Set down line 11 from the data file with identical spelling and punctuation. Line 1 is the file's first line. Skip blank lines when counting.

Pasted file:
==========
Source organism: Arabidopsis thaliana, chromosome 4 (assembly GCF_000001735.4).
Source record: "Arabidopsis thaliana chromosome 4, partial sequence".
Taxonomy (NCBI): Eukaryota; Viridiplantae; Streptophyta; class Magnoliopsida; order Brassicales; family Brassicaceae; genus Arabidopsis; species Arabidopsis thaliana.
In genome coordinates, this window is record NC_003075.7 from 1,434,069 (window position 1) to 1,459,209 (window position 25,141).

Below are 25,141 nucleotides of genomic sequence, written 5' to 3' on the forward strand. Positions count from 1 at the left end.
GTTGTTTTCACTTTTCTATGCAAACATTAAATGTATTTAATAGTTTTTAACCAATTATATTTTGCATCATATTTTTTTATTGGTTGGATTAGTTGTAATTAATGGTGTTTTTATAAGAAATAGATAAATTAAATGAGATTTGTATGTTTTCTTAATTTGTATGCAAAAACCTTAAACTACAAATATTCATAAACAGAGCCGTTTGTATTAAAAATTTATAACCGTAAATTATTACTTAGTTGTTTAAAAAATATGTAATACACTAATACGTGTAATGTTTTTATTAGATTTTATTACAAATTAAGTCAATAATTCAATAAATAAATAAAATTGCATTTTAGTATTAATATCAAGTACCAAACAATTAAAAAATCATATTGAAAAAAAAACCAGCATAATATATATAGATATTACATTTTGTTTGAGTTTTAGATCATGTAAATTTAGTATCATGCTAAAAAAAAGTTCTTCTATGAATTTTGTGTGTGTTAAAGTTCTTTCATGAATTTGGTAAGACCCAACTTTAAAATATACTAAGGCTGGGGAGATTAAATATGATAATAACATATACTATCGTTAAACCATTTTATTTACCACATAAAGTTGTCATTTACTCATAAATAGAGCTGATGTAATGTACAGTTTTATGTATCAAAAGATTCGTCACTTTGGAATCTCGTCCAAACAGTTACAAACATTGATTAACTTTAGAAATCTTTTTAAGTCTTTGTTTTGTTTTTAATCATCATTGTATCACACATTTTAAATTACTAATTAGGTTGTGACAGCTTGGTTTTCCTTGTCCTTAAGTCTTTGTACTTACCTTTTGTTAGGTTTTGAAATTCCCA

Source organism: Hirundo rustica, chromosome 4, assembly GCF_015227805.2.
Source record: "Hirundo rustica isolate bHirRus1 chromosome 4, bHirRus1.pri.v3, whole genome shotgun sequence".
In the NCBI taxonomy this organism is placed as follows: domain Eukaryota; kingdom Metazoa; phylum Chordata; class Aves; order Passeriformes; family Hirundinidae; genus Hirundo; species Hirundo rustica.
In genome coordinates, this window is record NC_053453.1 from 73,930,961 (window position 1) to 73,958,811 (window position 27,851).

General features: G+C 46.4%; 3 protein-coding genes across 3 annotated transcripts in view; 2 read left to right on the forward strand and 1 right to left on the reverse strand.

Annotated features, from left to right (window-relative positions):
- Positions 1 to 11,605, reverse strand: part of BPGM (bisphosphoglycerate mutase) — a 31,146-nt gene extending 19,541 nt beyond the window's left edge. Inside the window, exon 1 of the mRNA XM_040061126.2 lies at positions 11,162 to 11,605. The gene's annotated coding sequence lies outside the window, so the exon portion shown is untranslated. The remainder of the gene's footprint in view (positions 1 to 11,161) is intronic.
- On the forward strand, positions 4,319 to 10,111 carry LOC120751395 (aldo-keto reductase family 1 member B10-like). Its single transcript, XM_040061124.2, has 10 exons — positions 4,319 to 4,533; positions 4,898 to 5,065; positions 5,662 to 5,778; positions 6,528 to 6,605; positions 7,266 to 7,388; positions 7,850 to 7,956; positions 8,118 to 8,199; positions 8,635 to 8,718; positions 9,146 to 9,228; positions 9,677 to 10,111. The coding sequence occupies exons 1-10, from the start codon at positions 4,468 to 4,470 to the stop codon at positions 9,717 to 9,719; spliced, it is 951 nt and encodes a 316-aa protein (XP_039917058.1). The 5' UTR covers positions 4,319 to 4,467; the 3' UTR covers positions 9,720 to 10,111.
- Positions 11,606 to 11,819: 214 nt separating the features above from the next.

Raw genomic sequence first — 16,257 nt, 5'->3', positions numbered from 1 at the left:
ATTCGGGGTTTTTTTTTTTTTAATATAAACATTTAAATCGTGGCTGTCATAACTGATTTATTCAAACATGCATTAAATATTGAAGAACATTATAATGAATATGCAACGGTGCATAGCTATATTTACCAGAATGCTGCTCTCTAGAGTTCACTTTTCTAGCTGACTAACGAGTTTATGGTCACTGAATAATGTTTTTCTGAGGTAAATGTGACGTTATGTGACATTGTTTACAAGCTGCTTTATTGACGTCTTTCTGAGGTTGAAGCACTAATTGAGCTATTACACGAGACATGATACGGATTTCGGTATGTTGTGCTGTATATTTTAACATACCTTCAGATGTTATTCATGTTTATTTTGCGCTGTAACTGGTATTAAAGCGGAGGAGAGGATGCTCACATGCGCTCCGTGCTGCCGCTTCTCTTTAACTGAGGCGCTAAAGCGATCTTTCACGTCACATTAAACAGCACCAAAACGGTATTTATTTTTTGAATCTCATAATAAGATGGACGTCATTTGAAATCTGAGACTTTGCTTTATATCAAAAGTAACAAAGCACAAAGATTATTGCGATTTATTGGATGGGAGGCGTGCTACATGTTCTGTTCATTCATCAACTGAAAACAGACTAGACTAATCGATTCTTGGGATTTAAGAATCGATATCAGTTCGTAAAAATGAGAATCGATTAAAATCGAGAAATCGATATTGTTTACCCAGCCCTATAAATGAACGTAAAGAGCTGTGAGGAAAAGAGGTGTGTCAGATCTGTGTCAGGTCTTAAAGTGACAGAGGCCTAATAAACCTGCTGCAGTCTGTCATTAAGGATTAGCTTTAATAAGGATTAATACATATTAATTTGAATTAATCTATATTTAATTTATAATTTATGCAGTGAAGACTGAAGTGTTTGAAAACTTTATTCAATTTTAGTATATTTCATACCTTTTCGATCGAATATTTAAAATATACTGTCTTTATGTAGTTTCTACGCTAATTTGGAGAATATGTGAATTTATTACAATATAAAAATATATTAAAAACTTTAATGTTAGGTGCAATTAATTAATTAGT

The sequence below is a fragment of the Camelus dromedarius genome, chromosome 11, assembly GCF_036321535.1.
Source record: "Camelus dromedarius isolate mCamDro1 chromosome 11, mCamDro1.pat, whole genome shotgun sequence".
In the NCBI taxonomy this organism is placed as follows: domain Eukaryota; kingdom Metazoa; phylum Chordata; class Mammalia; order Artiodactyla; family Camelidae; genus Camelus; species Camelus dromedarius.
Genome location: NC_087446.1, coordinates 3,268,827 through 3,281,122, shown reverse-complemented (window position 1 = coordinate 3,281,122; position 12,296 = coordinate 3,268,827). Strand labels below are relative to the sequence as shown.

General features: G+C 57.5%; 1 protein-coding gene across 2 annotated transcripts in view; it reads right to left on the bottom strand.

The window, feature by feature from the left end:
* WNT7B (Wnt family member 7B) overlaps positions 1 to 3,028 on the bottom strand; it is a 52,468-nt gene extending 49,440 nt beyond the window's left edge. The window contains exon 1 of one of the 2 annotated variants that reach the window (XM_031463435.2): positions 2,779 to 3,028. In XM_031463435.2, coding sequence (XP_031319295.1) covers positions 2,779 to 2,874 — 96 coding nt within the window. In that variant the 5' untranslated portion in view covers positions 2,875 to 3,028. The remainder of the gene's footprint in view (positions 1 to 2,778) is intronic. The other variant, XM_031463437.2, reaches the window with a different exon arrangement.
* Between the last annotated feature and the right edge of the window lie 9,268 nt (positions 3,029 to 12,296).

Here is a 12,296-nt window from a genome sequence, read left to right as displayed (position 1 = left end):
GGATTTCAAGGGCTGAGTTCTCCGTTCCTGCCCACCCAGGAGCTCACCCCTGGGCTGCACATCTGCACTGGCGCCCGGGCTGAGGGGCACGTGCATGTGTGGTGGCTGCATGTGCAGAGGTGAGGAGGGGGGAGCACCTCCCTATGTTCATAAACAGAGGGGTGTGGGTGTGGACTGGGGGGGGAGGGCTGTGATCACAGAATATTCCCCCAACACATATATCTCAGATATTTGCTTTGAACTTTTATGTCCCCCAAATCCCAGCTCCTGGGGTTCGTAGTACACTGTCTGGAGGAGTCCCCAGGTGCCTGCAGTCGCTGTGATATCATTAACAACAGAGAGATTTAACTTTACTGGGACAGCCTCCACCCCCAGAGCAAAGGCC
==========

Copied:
General features: G+C 46.4%; 3 protein-coding genes across 3 annotated transcripts in view; 2 read left to right on the forward strand and 1 right to left on the reverse strand.